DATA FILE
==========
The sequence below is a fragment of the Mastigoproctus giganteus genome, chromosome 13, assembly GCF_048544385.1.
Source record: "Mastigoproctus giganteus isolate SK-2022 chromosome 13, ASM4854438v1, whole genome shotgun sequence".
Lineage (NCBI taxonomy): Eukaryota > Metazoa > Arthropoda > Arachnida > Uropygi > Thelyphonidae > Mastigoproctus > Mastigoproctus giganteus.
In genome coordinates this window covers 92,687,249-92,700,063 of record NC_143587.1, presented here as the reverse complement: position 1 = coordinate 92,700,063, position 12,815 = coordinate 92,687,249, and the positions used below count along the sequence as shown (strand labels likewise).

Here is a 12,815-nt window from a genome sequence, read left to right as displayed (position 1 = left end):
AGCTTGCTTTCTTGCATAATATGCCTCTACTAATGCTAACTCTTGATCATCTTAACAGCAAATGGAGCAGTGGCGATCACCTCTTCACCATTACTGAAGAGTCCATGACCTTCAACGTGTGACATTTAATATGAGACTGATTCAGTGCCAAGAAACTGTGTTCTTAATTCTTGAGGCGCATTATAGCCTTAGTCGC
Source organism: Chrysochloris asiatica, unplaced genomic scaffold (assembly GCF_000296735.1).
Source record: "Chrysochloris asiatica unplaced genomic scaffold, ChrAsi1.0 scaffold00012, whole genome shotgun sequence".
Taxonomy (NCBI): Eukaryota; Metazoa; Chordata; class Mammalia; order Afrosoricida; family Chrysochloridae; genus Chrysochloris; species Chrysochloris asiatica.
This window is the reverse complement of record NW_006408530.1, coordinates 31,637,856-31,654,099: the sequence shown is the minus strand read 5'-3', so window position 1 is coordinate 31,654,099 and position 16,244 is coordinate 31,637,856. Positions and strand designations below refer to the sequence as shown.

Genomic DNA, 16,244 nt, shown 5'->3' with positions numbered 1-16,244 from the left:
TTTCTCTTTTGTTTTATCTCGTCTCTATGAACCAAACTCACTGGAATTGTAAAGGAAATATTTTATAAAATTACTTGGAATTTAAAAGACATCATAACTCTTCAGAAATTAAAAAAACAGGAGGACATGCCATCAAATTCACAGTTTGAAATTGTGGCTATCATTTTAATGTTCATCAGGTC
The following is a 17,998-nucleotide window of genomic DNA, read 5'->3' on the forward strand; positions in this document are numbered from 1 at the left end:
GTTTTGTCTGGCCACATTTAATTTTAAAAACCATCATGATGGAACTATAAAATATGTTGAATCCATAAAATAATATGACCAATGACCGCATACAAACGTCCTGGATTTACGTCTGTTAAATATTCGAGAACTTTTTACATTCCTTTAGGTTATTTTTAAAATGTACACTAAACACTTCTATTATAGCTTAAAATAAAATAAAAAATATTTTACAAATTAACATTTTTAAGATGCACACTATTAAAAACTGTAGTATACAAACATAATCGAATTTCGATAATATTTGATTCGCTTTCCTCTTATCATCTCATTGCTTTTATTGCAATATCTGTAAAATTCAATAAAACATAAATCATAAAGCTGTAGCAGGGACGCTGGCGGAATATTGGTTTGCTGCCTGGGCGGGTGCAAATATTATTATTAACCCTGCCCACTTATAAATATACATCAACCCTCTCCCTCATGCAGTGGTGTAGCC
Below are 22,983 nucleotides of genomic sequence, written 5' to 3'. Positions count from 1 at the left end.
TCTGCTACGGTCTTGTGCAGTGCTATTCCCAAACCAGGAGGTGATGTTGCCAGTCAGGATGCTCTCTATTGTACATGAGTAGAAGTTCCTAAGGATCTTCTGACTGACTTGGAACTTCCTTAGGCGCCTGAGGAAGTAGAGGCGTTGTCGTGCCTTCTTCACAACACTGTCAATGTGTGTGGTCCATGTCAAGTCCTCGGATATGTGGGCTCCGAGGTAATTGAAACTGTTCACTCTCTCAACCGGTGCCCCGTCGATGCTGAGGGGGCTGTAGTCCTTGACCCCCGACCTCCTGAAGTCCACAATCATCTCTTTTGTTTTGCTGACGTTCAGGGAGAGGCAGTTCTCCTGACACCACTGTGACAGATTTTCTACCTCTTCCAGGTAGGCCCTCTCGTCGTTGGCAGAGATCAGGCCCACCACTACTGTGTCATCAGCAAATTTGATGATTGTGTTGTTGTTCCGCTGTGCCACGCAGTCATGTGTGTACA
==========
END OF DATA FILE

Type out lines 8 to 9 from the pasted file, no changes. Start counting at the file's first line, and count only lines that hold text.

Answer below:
Source record: "Chrysochloris asiatica unplaced genomic scaffold, ChrAsi1.0 scaffold00012, whole genome shotgun sequence".
Taxonomy (NCBI): Eukaryota; Metazoa; Chordata; class Mammalia; order Afrosoricida; family Chrysochloridae; genus Chrysochloris; species Chrysochloris asiatica.